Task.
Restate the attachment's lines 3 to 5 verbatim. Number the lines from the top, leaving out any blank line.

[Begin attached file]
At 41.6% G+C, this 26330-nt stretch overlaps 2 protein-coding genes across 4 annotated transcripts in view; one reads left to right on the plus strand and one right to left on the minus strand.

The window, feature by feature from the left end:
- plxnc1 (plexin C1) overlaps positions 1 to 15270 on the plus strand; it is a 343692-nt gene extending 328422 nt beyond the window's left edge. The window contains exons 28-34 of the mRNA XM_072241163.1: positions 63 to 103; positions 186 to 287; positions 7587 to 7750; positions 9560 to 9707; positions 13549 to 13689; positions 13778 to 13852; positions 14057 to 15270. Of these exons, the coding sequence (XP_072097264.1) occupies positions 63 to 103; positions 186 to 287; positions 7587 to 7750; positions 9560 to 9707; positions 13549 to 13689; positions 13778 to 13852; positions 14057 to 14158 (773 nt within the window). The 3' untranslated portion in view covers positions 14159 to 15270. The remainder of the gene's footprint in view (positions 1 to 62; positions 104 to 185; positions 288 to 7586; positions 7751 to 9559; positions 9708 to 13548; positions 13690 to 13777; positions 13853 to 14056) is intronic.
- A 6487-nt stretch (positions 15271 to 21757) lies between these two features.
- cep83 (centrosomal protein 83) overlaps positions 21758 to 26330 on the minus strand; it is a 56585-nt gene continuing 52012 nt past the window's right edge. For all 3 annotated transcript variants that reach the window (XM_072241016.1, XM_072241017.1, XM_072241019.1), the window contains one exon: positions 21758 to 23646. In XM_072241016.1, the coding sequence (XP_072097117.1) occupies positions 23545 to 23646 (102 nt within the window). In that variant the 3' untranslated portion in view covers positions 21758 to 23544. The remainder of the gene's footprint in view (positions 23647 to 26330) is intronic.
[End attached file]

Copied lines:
- plxnc1 (plexin C1) overlaps positions 1 to 15270 on the plus strand; it is a 343692-nt gene extending 328422 nt beyond the window's left edge. The window contains exons 28-34 of the mRNA XM_072241163.1: positions 63 to 103; positions 186 to 287; positions 7587 to 7750; positions 9560 to 9707; positions 13549 to 13689; positions 13778 to 13852; positions 14057 to 15270. Of these exons, the coding sequence (XP_072097264.1) occupies positions 63 to 103; positions 186 to 287; positions 7587 to 7750; positions 9560 to 9707; positions 13549 to 13689; positions 13778 to 13852; positions 14057 to 14158 (773 nt within the window). The 3' untranslated portion in view covers positions 14159 to 15270. The remainder of the gene's footprint in view (positions 1 to 62; positions 104 to 185; positions 288 to 7586; positions 7751 to 9559; positions 9708 to 13548; positions 13690 to 13777; positions 13853 to 14056) is intronic.
- A 6487-nt stretch (positions 15271 to 21757) lies between these two features.
- cep83 (centrosomal protein 83) overlaps positions 21758 to 26330 on the minus strand; it is a 56585-nt gene continuing 52012 nt past the window's right edge. For all 3 annotated transcript variants that reach the window (XM_072241016.1, XM_072241017.1, XM_072241019.1), the window contains one exon: positions 21758 to 23646. In XM_072241016.1, the coding sequence (XP_072097117.1) occupies positions 23545 to 23646 (102 nt within the window). In that variant the 3' untranslated portion in view covers positions 21758 to 23544. The remainder of the gene's footprint in view (positions 23647 to 26330) is intronic.